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J R Soc Med. 1997 September; 90(9): 496–498.
PMCID: PMC1296527

Trends in self-poisoning: admissions to a central London hospital, 1991-1994.

Abstract

Self-poisoning is a common reason for admission to hospital; and, although most patients admitted do not have a psychiatric disorder, as a group they are at greatly increased risk of completed suicide. Admissions to a hospital in Central London over a four-year period were examined with special attention to patients admitted more than once. From 1991 to 1994 admissions for self-poisoning rose by 108%, with larger increases in the younger age groups of both sexes. 9% of patients were admitted more than once, the mean interval to repetition being three months. A third of the repeaters were readmitted within one month. The increase in admissions for self-poisoning, which has been noted elsewhere in the UK, is unlikely to be due wholly to changes in clinical practice. In view of the relation between parasuicide and suicide, further research and analysis is urgently needed.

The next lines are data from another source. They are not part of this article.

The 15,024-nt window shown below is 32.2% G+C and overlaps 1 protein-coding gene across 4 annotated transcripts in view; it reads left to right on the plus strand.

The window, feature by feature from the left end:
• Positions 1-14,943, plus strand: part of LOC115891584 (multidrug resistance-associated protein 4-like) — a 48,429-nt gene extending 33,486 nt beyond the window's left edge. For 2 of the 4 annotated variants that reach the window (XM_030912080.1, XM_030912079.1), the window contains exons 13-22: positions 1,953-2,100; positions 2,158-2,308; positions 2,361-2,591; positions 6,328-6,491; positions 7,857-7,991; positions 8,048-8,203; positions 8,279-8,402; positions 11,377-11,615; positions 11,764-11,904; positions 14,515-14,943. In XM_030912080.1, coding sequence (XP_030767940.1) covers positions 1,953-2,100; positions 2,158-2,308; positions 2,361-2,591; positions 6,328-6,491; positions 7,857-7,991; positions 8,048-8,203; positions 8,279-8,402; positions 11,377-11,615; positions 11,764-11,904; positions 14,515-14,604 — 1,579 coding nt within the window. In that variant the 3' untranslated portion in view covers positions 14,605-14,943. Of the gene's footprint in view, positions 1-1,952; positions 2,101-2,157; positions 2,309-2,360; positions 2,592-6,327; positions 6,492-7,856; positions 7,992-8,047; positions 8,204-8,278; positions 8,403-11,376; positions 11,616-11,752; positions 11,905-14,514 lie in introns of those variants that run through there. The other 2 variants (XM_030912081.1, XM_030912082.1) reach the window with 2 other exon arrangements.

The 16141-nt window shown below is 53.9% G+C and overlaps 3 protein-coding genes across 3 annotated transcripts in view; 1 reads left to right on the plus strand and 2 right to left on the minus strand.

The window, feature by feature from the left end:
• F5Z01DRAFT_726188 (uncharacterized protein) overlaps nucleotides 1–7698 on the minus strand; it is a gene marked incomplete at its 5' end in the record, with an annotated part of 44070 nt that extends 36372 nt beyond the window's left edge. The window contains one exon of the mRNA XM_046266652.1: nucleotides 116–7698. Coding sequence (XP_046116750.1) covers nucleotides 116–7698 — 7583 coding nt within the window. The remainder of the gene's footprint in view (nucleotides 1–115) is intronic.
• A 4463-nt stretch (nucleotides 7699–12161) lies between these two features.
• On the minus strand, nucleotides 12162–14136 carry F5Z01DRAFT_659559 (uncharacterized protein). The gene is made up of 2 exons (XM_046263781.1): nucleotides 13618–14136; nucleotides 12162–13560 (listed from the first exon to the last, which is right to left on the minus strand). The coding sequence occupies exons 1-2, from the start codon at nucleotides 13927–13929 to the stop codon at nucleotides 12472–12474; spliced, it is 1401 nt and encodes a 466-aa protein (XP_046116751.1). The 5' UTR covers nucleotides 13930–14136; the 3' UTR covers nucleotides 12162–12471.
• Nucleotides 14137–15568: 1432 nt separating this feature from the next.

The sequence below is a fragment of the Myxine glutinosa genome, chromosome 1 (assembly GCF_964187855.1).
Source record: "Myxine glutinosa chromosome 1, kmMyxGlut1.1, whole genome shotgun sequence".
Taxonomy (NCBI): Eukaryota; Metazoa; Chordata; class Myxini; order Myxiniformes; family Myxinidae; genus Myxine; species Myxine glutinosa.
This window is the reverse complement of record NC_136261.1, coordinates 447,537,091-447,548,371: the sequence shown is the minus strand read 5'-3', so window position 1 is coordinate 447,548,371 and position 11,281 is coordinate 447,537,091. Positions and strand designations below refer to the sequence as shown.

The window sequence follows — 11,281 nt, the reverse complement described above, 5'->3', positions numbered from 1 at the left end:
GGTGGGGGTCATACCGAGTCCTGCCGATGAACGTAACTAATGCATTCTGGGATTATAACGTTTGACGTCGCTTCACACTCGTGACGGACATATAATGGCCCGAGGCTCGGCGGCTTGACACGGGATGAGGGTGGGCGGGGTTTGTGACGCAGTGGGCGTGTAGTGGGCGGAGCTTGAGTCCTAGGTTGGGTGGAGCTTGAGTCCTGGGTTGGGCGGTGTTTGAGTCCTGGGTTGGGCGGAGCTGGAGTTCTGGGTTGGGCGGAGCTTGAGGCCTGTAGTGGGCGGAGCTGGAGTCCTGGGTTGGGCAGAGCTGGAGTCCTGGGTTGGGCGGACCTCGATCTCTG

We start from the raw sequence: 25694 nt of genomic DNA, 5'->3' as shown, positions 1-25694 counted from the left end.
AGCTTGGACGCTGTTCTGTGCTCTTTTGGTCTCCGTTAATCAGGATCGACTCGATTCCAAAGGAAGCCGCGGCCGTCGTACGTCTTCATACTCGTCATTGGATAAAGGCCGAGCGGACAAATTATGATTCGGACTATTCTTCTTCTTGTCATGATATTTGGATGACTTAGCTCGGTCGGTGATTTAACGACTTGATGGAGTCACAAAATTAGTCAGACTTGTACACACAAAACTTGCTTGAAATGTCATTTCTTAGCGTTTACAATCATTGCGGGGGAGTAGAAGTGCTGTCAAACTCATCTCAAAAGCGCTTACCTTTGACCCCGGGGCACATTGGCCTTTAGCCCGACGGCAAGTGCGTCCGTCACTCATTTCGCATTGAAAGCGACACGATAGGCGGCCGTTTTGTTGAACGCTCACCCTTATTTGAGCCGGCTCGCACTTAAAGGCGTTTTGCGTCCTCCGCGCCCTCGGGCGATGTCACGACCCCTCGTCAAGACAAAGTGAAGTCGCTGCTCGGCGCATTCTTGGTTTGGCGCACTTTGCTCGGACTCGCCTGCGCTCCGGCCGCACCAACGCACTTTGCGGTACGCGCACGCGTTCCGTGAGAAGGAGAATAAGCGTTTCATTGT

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Selected References

These references are in PubMed. This may not be the complete list of references from this article.
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Articles from Journal of the Royal Society of Medicine are provided here courtesy of Royal Society of Medicine Press